Wemyss Malts The Hive and Nectar Grove

Buy it on a Wemyss!

After going a bit heavy on American whiskey, I’m returning to Scotch to continue my exploration of Wemyss Malts. I previously discussed their Kingsbarns Distillery and assessed their Peat Chimney Batch Strength 2.

I am starting to notice that more and more consumers are being vocal about their dissatisfaction towards whisk(e)y’s rising prices. Yet, I’m baffled at how a lot of them stick to the brands they’re complaining about. Some admit it’s a force of habit. They don’t know other brands to go to. Some say they’re stuck with what’s available locally. They’re either unable to order online due to local law, or they’re not willing to pay for shipping and taxes for something they’re not familiar with.

My answer is: if Wemyss is available to you, try it. My experiences with them have only been good. Aside from being good, they’re also affordable; just check their prices from The Whisky Exchange. The regular expressions like The Hive, Peat Chimney, and Spice King are all bottled at 46%, NCF, are under £40. So far, none of their limited releases, like the Nectar Grove and batch strength expressions, go beyond £50!

Yes, these are blended malts. But what’s wrong with that? If the word “blend” makes you squeamish, let’s call it a “marriage” of single malts from various distilleries. I should note that they also have single cask expressions, but these have been much more elusive for me so I have no experience with them.

Compare Wemyss’ prices to the much popular but (in my opinion) declining Compass Box as well. Compass Box’s prices are higher by a bit. If you’ve had their basic expressions, it means you’re already open to blended malts, so it shouldn’t be that hard to try a different and independent brand.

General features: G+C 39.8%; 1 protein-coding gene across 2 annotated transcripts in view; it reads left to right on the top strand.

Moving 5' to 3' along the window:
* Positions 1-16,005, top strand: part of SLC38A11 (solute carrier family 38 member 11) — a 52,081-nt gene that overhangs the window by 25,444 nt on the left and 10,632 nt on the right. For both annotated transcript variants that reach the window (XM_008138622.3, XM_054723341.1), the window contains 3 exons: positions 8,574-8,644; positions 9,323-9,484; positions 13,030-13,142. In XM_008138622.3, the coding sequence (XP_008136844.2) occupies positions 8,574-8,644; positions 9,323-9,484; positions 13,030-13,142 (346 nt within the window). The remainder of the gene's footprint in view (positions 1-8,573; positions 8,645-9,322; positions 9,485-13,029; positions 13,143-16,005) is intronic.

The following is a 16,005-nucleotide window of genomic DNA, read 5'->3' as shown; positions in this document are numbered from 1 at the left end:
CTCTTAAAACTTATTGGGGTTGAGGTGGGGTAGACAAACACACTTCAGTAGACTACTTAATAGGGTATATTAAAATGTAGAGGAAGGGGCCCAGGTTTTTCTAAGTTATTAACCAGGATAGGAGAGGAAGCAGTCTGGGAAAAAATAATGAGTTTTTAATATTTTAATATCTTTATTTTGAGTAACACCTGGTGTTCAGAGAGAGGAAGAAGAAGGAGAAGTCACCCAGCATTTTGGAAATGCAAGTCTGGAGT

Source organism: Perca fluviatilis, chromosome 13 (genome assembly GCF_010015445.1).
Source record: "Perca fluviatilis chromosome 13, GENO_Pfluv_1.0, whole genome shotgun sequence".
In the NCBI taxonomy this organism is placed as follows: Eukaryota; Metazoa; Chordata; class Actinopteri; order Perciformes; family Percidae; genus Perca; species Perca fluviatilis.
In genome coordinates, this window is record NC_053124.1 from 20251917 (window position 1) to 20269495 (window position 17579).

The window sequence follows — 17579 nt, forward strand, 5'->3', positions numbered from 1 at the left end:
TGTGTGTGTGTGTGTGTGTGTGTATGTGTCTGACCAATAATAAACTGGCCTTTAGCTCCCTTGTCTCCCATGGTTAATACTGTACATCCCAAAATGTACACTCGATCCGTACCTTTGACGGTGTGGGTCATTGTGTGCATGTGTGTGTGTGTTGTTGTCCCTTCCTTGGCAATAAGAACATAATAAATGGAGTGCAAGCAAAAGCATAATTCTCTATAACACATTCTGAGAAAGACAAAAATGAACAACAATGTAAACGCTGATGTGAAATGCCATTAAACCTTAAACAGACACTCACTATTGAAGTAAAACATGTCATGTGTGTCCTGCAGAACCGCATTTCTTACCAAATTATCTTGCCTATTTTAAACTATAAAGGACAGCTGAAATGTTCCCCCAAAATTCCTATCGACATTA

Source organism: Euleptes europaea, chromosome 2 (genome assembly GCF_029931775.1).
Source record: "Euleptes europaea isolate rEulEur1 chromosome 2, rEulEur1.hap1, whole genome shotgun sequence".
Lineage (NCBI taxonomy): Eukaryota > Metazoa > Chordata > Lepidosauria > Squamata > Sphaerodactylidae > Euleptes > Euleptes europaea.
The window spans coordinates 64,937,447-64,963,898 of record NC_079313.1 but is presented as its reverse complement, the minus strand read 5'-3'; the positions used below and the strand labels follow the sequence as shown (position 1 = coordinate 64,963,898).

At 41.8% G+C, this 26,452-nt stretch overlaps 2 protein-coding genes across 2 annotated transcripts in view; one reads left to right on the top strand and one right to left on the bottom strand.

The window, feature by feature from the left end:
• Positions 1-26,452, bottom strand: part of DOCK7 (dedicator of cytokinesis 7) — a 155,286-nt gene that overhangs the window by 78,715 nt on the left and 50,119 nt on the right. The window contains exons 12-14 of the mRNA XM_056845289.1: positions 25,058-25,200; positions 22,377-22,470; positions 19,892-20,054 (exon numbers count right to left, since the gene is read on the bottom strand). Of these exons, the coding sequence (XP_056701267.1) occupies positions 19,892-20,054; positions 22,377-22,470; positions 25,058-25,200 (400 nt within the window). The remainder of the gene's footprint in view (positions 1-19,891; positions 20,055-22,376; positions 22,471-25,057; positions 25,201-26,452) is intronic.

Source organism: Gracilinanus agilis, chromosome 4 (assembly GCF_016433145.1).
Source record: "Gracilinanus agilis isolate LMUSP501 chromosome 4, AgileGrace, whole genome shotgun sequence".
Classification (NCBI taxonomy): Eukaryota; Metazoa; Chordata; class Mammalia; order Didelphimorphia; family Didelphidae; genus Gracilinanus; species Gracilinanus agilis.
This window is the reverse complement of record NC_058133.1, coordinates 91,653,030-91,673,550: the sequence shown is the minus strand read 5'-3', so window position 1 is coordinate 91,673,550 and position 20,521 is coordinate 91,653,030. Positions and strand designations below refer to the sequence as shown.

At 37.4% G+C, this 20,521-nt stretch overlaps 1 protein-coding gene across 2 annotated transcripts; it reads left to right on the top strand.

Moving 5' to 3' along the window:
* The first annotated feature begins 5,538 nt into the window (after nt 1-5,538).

Wemyss Malts was founded in 2005. It’s currently run by siblings William and Isabella Wemyss. The idea is said to have started after the family bought a wine vineyard in the Remeresk province of France. Blending wine inspired them to blend whisky. Their supervisor is none other than Charlie MacLean. In addition, their family name means “caves” in Scots. This is said to be due to there being plenty of caves behind and under the Wemyss Castle.

The blended malts I’ll be reviewing today are Wemyss’ The Hive and Nectar Grove. The Hive is  a marriage of ten different single malts from Speyside. The Nectar Grove is Wemyss’ first finished blended malt, a marriage of different Highland single malts which were finished in ex-Madeira casks.

Speyside and Highland may be seen as different regions, but technically Speyside is part of the Highlands, so I see them as one. Following my Madeira article, I figure this is a good example of how a blended malt aged in ex-bourbon casks can be different from a blended malt finished in ex-Madeira casks.

You might notice that the images of the bottles on the website are different from the ones I took. This is due to Wemyss recently having gone through a rebranding. I think this happened late 2020 or early 2021; I’ve had these bottles since 2020 and earlier.

Wemyss Malts The Hive – Review

46% ABV. £37.95 from The Whisky Exchange. USD $35 locally.

Color: White tea.

On the nose: Lots of orange-colored fruit aromas. From the start there are, unsurprisingly, strong aromas of honey. Underneath the honey are light scents of persimmons, oranges, kumquats and sour plums. After are subtle aromas of ginger, chamomile, lemon saccharum, cereals and vanilla. As this gets to oxidize more, the sour fruit notes start to become more pronounced after I get that huge whiff of honey.

In the mouth: Immediately sweet but dry, with long tastes of honey, cereals, and vanilla. A lingering pepperiness comes out. After that are subtle tastes of toffee, dried apricots, Fuji apples, caramel, sugar flakes, orange-flavored gummy bears, and orange-flavored cough syrup and ginger.


This is like breakfast in alcohol form. The very noticeable cereal and vanilla flavors remind me of the times when I’d have Snowflakes cereal for breakfast. But this is minus the tons of sugar the cereal brand has.